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All about Adam (Lowenbein)
I love living in "Tribecaville." Tribeca is a neighborhood in downtown New York City that I have called home for 21 years. I have lots of friends in the neighborhood, but there are always plenty more to meet.
A couple of weeks ago my friend, artist Bill Sullivan introduced me to his friend and studio mate Adam Lowenbein. They share a large studio space in Tribeca. Adam is a decorative painter and Bill thought it would be good for us to meet. Sitting down with Adam at a local coffee shop, we looked over his impressive portfolio. It's packed with all kinds of decorative painting, mostly commssioned by design duo Diamond Barratta. I figured out pretty quickly that Adam was indeed a nice guy and talented decorative painter, and that if you gave him a commission, he could do a spectacular job executing it. There were two specific pieces in his portfolio that made me pay attention, and, for me, set him apart from other decorative painters. It was two projects that Diamond Barratta had commissioned for their own homes. Clearly, I thought, these designers are their own best clients when it comes to decorative painting.
The faux bois floor in a country house, the diagonal thick yellow interupted stripes in the dining room...both just stunning. So this nice decorative painter guy has got my attention and it got me wondering what else he might have up his sleeve.
So we move on from the coffee shop and walk a half a block to his studio. This is when "nice guy Adam" turns into "quirky, wacky artist Adam" and "like" turns to "love." I wasn't expecting Adam to be wacky or quirky; he seemed so perfectly normal. On one wall of his studio, which is about 20-feet wide by 12-feet high, Adam displays an art installation that he has been working on for the last four years. He has never shown at a gallery and is waiting for someone to figure out how brilliant he is and show his work. We chatted for a while and I smiled for the entire 45 minutes I spent with him. The piece is a collage of flea market finds, images, small paintings (many of them self portraits), frames, etic. It goes on and on, but they create an intriguing delightful piece. There are images of splendid pies and jellos, ladders, ferris wheels, and lots of snowmen. What it all means I am not exactly sure, but I'd be happy to spend another two hours with Adam going through what all the images mean to him and where they come from. I have a feeling I would get a bit of a life story from him and that it would be fun to listen to.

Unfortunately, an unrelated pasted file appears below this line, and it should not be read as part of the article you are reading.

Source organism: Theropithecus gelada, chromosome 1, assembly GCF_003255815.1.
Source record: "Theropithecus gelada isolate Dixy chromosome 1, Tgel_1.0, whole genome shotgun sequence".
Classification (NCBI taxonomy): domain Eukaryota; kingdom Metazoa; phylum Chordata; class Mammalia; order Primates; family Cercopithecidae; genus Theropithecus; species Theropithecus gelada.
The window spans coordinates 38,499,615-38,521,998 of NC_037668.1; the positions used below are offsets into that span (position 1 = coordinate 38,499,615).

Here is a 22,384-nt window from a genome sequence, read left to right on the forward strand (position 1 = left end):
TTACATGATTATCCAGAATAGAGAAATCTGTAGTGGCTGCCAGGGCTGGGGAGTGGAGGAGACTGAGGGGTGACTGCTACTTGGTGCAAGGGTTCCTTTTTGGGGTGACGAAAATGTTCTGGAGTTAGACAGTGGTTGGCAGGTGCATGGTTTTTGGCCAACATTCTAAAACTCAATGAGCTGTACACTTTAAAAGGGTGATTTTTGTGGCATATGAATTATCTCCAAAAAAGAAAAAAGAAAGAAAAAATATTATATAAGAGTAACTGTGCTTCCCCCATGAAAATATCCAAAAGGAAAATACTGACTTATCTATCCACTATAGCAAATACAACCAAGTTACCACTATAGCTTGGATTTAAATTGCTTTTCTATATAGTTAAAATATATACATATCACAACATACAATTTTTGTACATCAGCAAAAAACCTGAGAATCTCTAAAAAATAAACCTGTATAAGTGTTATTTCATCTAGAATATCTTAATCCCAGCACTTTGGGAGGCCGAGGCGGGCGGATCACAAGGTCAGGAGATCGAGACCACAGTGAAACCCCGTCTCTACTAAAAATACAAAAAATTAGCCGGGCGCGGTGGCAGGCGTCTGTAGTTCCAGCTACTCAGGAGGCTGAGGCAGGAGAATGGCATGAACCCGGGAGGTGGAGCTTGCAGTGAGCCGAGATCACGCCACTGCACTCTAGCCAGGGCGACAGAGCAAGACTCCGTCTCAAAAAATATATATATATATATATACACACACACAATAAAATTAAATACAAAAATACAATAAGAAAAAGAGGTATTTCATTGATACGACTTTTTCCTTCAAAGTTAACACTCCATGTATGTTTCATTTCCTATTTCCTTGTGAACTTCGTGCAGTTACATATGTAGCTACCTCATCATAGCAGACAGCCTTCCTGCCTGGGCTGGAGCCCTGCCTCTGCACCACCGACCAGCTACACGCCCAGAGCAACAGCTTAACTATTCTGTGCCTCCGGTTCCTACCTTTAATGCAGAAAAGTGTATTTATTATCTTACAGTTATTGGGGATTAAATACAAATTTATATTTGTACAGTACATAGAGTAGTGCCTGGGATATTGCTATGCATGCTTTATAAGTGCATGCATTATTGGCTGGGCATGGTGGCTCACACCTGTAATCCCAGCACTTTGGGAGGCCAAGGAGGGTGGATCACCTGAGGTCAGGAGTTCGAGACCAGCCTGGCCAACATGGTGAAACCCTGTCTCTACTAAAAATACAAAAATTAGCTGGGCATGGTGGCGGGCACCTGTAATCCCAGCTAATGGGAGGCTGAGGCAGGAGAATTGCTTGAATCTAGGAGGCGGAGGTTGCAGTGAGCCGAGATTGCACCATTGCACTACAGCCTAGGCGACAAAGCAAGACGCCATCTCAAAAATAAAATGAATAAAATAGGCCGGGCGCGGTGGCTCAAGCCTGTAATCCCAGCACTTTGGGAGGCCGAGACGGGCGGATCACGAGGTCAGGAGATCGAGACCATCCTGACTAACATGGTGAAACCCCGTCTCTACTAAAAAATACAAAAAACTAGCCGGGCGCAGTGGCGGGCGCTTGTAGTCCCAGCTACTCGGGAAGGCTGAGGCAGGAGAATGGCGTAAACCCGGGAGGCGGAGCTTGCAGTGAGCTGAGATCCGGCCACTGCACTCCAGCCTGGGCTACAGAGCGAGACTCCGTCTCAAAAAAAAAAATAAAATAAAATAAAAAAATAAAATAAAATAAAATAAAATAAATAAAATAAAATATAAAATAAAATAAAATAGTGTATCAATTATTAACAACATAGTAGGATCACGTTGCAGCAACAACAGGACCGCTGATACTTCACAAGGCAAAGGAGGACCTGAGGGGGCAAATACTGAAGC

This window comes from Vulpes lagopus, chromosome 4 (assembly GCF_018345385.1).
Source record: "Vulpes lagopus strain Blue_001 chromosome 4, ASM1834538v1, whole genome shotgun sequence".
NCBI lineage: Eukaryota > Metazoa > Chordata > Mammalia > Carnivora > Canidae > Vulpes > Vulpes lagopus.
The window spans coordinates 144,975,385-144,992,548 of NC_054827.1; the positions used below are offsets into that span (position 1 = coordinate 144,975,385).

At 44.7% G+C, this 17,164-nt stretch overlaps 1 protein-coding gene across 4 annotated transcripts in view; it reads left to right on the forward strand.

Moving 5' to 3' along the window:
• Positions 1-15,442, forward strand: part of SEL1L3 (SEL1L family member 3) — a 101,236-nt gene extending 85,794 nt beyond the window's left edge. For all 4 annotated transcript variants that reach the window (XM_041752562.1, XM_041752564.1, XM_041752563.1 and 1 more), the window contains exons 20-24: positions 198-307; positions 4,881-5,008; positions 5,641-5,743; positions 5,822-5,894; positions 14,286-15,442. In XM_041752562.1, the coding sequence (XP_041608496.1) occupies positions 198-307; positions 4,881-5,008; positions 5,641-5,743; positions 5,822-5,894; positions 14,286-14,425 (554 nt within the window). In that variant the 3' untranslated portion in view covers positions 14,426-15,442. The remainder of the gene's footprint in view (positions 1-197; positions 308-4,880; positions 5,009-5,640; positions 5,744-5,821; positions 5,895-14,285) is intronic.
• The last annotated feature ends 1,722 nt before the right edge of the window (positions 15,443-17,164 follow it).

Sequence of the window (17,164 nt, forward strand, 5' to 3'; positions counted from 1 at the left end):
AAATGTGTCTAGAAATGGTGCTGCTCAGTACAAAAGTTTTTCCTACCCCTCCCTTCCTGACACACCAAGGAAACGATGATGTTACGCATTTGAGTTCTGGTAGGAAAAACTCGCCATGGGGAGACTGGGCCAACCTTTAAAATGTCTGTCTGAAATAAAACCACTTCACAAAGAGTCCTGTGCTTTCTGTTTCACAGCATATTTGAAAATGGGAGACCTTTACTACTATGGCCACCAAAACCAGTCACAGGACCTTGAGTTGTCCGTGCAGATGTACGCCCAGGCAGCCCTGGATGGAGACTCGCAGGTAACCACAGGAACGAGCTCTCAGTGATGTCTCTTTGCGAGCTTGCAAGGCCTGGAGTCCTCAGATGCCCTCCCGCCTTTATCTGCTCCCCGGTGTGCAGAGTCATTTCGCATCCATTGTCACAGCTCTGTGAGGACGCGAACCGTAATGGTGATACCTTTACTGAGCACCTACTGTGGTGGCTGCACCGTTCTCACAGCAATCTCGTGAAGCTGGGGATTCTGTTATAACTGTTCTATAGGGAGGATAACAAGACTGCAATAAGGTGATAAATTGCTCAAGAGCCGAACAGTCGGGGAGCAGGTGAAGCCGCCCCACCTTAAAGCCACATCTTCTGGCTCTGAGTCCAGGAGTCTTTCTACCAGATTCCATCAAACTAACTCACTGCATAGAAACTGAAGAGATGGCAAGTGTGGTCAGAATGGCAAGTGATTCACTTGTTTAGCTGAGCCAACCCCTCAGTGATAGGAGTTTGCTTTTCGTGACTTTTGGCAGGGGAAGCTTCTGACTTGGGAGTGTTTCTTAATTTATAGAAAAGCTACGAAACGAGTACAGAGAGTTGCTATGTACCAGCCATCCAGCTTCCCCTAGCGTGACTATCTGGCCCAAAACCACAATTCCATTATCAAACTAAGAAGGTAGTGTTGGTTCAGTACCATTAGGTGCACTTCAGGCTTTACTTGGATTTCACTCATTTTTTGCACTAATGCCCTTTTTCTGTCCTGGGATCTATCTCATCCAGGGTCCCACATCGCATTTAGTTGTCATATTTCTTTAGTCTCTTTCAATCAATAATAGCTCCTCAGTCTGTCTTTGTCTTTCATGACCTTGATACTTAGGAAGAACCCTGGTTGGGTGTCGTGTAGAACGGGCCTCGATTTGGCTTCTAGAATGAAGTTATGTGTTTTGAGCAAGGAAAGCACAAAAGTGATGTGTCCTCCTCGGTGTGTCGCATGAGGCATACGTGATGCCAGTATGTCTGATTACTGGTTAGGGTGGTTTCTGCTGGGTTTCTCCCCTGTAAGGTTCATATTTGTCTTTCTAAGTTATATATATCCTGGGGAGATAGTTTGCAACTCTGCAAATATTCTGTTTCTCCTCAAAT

I was wondering how he started decorative painting.
"I became a decorative painter by chance: a combination of opportunity when I graduated from art school and my own interest in painting as it relates to how I live in a space. I've always painted, and I've always loved personalizing my own spaces. The jobs just presented themselves along the way," said Adam. Also, I had a factory job right out of grad school painting furniture. Clients would order pieces cast from fiberglass, and I'd have to make it look like marble or stone or terra cotta. I learned a lot of technique at that job."
It was all starting to make sense.
From there, he showed me some of his other pieces: large photographs of still lifes that he set up in his studio in upstate New York. He's featured in the title role in most of the pieces and plays out scenes of this life. They are fascinating and I play into this kind of fantasy 100 percent. I just get it. What can I say? In one piece he is swimming, in another he is taken back into the story of Brigadoon. The backgrounds are all skillfully painted, furniture included, and then photographed. These pieces make me laugh; they are so quirky and delightful.
I wondered what his next project would be so asked him what he would love to do or what he thinks about doing.
"I'd love to paint a room. In fact, do an entire house as if I were painting a painting that one can walk through. For me, the idea of starting a space from clean white walls, white ceiling, white floor, and allowing myself to make a three-dimensional painting that wraps all around, plays with illusionary space, combines abstraction and figurative elements: trees, birds, water, etc.," Adam said. "I'm fascinated by the decorative qualities of objects like cakes, the patterned surfaces of animals, and I LOVE patterned costume, but I also love lines, spill marks, transparent washes--just pure painting. I love the idea of messing with where a traditional living space ends and where a pure visual experience begins."
Whatever you do next, Adam, please share it with me! Your work is pure pleasure!